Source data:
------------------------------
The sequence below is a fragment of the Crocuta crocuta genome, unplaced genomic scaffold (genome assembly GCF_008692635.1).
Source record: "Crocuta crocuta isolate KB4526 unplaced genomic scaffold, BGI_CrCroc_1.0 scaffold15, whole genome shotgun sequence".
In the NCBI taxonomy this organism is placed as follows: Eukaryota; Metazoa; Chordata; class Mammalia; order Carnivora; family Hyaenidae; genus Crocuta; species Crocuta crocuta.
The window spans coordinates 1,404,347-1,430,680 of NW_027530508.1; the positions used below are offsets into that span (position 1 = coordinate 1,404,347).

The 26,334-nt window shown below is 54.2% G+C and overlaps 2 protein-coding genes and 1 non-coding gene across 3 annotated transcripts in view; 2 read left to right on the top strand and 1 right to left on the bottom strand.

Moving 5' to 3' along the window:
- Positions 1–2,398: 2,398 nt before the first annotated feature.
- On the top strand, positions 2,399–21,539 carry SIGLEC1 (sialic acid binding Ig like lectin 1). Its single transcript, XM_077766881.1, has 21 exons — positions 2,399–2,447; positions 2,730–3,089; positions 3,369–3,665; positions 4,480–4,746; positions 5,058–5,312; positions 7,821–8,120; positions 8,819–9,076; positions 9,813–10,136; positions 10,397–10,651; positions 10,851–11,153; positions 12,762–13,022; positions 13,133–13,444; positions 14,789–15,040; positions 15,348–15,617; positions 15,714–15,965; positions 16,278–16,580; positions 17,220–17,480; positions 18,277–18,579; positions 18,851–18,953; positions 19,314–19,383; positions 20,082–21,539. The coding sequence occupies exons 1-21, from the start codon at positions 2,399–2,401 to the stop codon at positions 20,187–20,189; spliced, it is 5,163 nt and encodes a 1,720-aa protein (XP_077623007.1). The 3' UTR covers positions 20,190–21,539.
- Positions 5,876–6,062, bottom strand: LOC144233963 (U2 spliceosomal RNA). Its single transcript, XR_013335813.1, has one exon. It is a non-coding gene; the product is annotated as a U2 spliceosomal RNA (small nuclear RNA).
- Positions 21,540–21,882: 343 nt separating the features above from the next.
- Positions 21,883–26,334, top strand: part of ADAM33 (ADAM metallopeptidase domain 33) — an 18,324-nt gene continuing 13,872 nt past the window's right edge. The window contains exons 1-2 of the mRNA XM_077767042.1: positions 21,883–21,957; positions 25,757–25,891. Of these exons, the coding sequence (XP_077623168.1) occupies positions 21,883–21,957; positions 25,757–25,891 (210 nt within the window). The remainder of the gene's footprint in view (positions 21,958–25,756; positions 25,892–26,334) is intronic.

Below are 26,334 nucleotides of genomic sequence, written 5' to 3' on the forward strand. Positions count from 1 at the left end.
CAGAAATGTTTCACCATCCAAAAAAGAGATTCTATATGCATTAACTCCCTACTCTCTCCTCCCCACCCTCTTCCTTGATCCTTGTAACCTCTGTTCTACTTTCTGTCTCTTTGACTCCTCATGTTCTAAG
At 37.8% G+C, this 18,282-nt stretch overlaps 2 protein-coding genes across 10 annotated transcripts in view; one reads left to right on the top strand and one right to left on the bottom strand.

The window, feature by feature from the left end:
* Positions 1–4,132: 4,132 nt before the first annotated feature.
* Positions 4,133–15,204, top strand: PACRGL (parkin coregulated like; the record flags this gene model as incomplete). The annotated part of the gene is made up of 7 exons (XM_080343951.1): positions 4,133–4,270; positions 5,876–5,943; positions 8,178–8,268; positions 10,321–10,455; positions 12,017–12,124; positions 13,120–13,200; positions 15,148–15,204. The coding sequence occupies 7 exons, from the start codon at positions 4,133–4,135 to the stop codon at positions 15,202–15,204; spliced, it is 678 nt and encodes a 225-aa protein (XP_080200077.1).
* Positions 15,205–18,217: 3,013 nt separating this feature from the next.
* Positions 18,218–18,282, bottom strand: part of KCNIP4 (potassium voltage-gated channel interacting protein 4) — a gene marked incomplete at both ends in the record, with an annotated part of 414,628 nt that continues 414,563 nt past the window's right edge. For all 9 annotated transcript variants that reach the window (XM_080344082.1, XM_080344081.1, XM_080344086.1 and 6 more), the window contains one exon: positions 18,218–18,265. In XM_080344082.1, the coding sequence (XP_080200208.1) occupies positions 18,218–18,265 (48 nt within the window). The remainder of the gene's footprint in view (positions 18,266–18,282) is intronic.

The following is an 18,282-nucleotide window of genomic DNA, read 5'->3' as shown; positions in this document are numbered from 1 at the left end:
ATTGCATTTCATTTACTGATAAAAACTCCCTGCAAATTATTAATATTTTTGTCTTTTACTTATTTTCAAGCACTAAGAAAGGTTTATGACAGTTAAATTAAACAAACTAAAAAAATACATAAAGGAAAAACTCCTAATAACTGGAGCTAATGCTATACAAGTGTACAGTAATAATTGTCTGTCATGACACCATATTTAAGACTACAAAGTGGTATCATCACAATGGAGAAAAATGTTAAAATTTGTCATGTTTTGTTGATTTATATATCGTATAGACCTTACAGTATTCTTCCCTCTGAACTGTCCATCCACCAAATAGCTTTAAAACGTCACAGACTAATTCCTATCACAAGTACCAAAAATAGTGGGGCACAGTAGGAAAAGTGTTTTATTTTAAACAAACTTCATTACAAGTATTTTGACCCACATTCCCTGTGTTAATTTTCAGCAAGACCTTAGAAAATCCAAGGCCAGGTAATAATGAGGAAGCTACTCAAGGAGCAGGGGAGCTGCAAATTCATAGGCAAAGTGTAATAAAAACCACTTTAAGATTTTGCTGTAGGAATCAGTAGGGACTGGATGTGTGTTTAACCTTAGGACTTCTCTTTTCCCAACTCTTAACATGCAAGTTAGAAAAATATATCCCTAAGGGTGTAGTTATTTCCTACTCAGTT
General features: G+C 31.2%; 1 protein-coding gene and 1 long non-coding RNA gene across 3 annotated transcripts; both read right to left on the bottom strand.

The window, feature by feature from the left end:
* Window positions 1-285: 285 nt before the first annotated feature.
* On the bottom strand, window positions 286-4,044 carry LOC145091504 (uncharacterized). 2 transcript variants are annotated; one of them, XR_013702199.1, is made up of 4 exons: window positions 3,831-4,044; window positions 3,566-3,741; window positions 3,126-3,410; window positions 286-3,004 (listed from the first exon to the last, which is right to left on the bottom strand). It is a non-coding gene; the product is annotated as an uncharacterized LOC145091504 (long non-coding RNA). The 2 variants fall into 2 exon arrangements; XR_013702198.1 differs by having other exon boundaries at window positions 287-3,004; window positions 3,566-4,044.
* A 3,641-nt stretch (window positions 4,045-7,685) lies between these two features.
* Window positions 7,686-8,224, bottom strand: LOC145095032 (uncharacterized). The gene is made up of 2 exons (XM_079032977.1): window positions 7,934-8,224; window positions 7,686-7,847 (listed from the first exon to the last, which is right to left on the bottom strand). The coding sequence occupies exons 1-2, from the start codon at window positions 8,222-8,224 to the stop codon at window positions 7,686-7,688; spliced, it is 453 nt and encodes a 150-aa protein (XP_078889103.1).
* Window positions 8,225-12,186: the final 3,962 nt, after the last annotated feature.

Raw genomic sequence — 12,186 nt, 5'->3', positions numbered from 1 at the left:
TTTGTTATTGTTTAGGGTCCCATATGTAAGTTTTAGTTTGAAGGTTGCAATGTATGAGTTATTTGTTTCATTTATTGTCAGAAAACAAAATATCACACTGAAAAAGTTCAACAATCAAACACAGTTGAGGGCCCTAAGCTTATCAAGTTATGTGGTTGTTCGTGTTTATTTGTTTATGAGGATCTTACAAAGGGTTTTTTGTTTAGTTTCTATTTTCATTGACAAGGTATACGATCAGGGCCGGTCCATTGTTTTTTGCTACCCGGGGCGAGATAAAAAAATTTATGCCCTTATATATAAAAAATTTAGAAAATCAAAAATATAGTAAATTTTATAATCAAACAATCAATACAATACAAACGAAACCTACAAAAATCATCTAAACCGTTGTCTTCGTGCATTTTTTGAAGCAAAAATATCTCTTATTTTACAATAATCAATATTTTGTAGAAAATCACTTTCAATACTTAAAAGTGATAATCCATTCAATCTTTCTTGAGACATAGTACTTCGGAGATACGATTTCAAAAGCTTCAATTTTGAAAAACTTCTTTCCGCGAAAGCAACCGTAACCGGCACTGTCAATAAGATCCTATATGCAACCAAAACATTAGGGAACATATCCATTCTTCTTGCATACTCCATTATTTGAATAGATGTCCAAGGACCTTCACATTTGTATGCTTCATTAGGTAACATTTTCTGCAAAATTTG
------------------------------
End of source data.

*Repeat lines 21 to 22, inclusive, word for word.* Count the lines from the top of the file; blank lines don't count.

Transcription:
ATTGCATTTCATTTACTGATAAAAACTCCCTGCAAATTATTAATATTTTTGTCTTTTACTTATTTTCAAGCACTAAGAAAGGTTTATGACAGTTAAATTAAACAAACTAAAAAAATACATAAAGGAAAAACTCCTAATAACTGGAGCTAATGCTATACAAGTGTACAGTAATAATTGTCTGTCATGACACCATATTTAAGACTACAAAGTGGTATCATCACAATGGAGAAAAATGTTAAAATTTGTCATGTTTTGTTGATTTATATATCGTATAGACCTTACAGTATTCTTCCCTCTGAACTGTCCATCCACCAAATAGCTTTAAAACGTCACAGACTAATTCCTATCACAAGTACCAAAAATAGTGGGGCACAGTAGGAAAAGTGTTTTATTTTAAACAAACTTCATTACAAGTATTTTGACCCACATTCCCTGTGTTAATTTTCAGCAAGACCTTAGAAAATCCAAGGCCAGGTAATAATGAGGAAGCTACTCAAGGAGCAGGGGAGCTGCAAATTCATAGGCAAAGTGTAATAAAAACCACTTTAAGATTTTGCTGTAGGAATCAGTAGGGACTGGATGTGTGTTTAACCTTAGGACTTCTCTTTTCCCAACTCTTAACATGCAAGTTAGAAAAATATATCCCTAAGGGTGTAGTTATTTCCTACTCAGTT
General features: G+C 31.2%; 1 protein-coding gene and 1 long non-coding RNA gene across 3 annotated transcripts; both read right to left on the bottom strand.